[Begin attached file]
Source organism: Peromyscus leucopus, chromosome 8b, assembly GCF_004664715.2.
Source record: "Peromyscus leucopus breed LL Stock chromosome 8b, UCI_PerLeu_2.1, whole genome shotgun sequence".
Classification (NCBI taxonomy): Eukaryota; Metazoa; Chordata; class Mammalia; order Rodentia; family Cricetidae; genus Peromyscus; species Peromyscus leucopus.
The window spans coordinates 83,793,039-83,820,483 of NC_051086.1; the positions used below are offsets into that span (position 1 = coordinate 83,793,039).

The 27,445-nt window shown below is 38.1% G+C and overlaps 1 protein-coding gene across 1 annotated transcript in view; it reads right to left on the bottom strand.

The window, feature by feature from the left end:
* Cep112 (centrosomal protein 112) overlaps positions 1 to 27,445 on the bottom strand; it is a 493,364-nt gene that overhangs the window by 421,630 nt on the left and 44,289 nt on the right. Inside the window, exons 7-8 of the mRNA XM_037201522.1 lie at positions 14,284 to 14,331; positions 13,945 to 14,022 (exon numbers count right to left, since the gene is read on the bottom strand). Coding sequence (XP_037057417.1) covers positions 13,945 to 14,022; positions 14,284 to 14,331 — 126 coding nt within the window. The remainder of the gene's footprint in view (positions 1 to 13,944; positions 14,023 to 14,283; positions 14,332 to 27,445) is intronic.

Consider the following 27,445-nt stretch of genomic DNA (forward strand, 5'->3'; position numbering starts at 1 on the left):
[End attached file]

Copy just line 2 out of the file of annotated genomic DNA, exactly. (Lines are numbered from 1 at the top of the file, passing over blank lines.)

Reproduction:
Source record: "Peromyscus leucopus breed LL Stock chromosome 8b, UCI_PerLeu_2.1, whole genome shotgun sequence".